After the $5 billion-plus expansion of the Panama Canal is dedicated this Sunday, June 26, the first “New Panamax” vessel scheduled to pass through the canal’s new, longer, wider locks will be the Lycaste Peace, a Very Large Gas Carrier (VLGC) that is transporting propane from Enterprise Products Partners’ Houston Ship Channel export terminal to Tokyo Bay in Japan. What remains to be seen, though, is how many other supersized vessels carrying propane, liquefied natural gas (LNG) or other hydrocarbons will follow, and how soon. Today, we mark the formal opening of the newly enlarged Atlantic-Pacific short-cut with a look both at the game-changing potential of the expanded canal and the realities of today’s energy and shipping markets.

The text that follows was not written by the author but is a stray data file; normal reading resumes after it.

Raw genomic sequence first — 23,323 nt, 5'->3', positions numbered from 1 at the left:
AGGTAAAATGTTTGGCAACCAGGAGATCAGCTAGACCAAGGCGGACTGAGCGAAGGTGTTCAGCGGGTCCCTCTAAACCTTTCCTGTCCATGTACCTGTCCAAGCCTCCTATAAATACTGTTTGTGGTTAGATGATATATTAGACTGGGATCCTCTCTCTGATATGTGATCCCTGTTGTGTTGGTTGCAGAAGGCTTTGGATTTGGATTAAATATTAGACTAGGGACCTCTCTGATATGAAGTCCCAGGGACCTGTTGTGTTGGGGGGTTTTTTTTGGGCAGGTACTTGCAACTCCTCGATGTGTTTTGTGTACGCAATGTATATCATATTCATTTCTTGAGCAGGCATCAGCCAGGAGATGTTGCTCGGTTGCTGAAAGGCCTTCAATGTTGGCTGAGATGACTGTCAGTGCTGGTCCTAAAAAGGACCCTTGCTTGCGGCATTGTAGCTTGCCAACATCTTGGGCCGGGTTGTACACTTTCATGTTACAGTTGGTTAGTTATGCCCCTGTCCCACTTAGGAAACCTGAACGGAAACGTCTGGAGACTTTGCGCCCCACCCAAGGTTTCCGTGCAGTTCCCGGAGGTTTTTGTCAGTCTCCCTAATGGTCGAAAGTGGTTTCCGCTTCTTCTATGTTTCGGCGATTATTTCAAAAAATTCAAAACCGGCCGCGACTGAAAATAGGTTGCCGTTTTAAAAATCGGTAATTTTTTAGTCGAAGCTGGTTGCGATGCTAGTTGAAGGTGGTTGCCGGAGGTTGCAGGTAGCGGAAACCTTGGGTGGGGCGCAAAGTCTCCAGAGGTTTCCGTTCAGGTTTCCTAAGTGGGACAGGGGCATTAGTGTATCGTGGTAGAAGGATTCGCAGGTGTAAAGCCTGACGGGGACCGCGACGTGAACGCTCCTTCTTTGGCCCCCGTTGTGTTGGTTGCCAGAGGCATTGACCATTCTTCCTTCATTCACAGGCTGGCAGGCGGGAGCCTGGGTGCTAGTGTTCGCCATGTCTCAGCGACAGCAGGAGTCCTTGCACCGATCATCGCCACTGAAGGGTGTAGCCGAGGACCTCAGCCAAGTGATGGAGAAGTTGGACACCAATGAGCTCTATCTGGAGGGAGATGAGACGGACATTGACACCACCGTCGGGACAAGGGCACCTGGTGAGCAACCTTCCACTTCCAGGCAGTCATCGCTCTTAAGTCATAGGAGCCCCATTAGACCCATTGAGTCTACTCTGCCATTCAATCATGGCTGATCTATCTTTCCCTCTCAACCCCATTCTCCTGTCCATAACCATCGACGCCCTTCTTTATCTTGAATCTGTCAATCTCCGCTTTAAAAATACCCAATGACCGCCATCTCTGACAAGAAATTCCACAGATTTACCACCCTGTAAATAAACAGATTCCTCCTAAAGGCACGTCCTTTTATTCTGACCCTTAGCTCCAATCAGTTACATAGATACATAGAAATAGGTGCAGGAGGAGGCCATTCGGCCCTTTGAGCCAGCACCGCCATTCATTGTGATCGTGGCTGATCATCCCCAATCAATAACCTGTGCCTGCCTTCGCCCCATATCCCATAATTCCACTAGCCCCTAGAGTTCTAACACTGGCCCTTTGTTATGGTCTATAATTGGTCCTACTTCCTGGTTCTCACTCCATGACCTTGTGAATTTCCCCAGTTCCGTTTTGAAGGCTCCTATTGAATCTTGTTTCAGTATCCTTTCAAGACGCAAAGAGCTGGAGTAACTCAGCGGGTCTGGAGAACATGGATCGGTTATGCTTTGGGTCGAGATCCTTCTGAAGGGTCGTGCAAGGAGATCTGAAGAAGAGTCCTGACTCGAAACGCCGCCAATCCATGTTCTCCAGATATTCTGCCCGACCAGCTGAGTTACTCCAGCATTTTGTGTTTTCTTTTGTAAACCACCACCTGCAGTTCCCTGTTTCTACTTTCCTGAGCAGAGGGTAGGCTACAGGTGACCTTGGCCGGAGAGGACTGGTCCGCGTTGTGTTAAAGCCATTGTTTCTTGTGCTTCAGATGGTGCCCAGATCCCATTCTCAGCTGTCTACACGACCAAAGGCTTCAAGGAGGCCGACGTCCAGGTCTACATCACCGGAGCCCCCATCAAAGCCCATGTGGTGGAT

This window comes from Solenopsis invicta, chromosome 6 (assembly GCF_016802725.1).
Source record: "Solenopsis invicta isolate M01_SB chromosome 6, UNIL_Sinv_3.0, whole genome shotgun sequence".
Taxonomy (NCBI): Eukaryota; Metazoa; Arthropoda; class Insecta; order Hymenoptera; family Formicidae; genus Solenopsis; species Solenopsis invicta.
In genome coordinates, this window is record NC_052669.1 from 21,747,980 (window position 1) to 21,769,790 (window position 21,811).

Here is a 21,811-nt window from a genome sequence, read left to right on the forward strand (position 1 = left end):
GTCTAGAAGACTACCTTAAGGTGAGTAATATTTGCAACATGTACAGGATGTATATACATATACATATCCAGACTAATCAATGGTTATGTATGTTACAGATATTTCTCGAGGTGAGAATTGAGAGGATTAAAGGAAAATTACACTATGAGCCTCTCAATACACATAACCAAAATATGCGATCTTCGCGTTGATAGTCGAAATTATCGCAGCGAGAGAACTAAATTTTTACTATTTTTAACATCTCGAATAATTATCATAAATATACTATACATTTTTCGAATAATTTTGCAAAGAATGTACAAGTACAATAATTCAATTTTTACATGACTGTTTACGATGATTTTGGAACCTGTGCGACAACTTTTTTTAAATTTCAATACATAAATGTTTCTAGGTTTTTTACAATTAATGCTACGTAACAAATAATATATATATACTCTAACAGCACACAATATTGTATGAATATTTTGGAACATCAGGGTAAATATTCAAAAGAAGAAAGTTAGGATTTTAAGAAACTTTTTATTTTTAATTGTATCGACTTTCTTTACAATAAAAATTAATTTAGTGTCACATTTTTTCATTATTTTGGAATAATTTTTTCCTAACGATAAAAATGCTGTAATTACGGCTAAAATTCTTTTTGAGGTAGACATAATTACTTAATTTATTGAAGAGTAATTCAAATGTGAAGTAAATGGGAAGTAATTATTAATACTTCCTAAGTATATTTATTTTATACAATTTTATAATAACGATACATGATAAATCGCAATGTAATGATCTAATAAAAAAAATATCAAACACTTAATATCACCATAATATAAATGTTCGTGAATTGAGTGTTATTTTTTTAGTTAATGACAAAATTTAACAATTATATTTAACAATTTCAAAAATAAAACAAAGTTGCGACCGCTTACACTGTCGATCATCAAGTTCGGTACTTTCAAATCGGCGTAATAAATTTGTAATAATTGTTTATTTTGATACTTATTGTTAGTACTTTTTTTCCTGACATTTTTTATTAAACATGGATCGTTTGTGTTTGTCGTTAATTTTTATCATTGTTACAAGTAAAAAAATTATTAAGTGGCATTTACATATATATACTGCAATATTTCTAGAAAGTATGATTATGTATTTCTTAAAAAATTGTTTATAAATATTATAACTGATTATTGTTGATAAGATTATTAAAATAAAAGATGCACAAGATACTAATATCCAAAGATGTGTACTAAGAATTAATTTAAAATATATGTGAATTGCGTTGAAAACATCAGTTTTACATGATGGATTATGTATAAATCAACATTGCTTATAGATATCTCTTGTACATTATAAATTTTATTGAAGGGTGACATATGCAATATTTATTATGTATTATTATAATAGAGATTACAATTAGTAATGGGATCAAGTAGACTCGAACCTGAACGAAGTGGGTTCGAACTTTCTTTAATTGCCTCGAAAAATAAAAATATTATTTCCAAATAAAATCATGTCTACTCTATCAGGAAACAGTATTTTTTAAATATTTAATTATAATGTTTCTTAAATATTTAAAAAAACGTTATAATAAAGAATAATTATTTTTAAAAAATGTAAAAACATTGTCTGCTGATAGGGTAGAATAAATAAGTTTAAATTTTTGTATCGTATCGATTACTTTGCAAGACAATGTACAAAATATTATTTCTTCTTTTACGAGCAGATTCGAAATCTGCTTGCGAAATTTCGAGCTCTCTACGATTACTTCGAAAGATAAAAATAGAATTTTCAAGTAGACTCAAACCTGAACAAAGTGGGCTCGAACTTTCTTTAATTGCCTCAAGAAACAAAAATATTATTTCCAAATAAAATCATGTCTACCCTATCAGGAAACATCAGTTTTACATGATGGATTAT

China has got a lot of shale gas. To the tune of 1,275 Tcf of technically recoverable shale reserves, by some estimates. But today it is all still sitting in the ground. If that potential is tapped in any significant way, it will have a huge impact on global gas balances, with implications for LNG markets, economic competitiveness and geopolitical clout. But a lot of obstacles must be removed before the promise of Chinese shale gas can be realized. Last week I spoke at the Global Unconventional Gas Summit, held in Beijing. After listening to two days of presentations on the issues, I came away with the view that while some of these barriers are inherent in the Chinese system, probably the biggest barrier is a general misunderstanding of why shale gas developed the way it did in the U.S. in the first place. So today we will provide a small window into the Chinese shale gas initiative and in the process learn something about the real drivers of shale gas development here in the U.S.